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Kai Ryssdal: Vice President Joe Biden made yesterday’s health-care news official this morning. He announced a deal with three hospital groups that’s supposed to save $155 billion in Medicare and Medicaid spending. The hospitals will take less from the government for providing services to the poor and elderly. Commentator David Frum says that’s a fine start. But Medicaid’s got bigger problems.
DAVID FRUM: Virtually every American state is projecting a budget deficit for this coming year, and most expect a deficit in fiscal 2011 as well: perhaps $350 billion altogether over the next 24 months.
President Obama’s chief of staff has advised “never let a crisis go to waste.” Let’s use this crisis to fix a glaring problem: the catastrophically perverse financing of Medicaid, for almost all states their fastest-growing budget expense.
The federal government pays at least half the cost of Medicaid, more in states with lower average incomes. In other words, rich states with a lot of poor people — California or New York — will receive less for each Medicaid recipient than a state with a lower average income but fewer poor. Wyoming, say.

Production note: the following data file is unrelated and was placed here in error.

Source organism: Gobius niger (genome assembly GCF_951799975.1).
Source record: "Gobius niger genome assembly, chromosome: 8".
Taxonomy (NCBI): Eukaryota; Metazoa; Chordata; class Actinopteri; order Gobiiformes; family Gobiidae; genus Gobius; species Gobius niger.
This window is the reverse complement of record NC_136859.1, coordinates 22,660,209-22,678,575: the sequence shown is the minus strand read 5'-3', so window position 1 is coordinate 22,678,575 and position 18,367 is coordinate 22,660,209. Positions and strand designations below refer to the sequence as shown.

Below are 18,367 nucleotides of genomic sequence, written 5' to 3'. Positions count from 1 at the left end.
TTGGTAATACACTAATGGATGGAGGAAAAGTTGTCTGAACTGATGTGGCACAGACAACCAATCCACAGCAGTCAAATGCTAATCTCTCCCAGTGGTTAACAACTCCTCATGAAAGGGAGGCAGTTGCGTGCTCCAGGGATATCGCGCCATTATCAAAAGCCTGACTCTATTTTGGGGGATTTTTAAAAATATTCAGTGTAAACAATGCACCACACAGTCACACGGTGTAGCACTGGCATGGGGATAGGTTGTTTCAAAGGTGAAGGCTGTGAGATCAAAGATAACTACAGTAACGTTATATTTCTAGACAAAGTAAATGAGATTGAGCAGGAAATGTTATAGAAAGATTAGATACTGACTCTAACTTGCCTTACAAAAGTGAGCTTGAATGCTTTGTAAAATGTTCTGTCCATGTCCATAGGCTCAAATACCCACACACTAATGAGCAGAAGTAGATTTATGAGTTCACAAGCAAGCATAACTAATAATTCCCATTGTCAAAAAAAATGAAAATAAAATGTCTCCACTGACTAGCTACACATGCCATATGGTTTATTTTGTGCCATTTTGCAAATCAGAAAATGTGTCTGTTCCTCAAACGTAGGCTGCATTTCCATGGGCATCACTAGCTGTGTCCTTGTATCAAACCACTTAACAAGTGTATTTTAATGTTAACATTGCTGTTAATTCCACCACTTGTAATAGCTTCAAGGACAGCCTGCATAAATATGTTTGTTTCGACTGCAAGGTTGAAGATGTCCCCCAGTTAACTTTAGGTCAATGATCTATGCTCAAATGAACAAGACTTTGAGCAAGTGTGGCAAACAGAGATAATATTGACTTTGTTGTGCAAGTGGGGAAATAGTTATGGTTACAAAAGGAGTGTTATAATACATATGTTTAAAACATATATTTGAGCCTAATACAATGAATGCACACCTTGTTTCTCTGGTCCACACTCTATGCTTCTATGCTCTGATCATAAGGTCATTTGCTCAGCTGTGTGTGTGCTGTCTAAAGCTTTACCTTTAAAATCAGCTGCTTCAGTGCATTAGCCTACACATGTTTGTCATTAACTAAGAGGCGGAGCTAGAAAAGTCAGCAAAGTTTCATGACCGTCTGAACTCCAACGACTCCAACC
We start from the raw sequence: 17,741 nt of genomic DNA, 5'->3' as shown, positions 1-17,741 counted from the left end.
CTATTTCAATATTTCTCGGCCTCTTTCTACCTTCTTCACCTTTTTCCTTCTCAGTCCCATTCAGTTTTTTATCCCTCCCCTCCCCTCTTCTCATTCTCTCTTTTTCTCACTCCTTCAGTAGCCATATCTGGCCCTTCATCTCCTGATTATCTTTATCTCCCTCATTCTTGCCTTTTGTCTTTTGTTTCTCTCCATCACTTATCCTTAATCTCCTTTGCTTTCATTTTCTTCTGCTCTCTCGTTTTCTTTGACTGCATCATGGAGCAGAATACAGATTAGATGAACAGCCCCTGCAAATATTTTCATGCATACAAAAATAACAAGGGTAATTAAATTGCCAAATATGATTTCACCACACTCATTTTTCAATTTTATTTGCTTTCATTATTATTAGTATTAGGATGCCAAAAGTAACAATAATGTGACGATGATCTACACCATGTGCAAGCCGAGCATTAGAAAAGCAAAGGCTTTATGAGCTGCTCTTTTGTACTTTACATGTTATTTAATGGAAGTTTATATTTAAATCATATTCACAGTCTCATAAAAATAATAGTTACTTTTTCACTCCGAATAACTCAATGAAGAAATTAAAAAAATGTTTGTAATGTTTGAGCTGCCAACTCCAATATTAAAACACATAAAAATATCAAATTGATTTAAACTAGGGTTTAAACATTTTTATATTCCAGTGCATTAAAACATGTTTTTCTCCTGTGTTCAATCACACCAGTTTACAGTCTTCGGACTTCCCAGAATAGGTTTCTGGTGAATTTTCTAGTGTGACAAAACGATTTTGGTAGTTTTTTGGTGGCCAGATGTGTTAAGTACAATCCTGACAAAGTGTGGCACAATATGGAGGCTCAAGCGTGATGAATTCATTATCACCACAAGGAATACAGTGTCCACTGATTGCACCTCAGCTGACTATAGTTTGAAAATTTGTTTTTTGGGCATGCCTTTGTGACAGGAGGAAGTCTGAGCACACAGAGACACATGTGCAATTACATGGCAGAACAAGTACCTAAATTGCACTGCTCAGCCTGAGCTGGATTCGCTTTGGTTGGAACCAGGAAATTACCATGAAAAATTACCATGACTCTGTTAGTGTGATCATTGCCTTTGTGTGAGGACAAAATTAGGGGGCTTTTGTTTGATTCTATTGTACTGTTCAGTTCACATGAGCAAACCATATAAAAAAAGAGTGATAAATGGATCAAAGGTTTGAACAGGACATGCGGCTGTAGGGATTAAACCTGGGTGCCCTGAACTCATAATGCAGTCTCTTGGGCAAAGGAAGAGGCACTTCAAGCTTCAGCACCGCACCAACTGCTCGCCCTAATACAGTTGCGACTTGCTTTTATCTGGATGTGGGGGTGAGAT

In good times, this arrangement means that states can buy a dollar’s worth of extra health coverage for no more than 50 cents, and often much less.
In bad times, it means that most of the savings from cutting Medicaid budgets reverts to the federal government. For the state politicians who have to do the cutting, a dollar’s worth of political pain saves less than 50 cents of state money.
In good times and in bad, states are prevented from innovating and adapting because the federal dollars come attached with strict conditions.
No wonder that Medicaid has become America’s fastest-growing major social program but also one of the most rigid and scandal-prone.
The people who make the spending decisions should also bear the responsibility for the cost of those decisions. If the states continue to administer Medicaid, the federal contribution must be capped and redirected away from poor states to poor people.
Otherwise, this program designed in the 1960s will drag American states into their worst collapse since the 1930s.
Ryssdal:David Frum is a resident fellow at the American Enterprise Institute.
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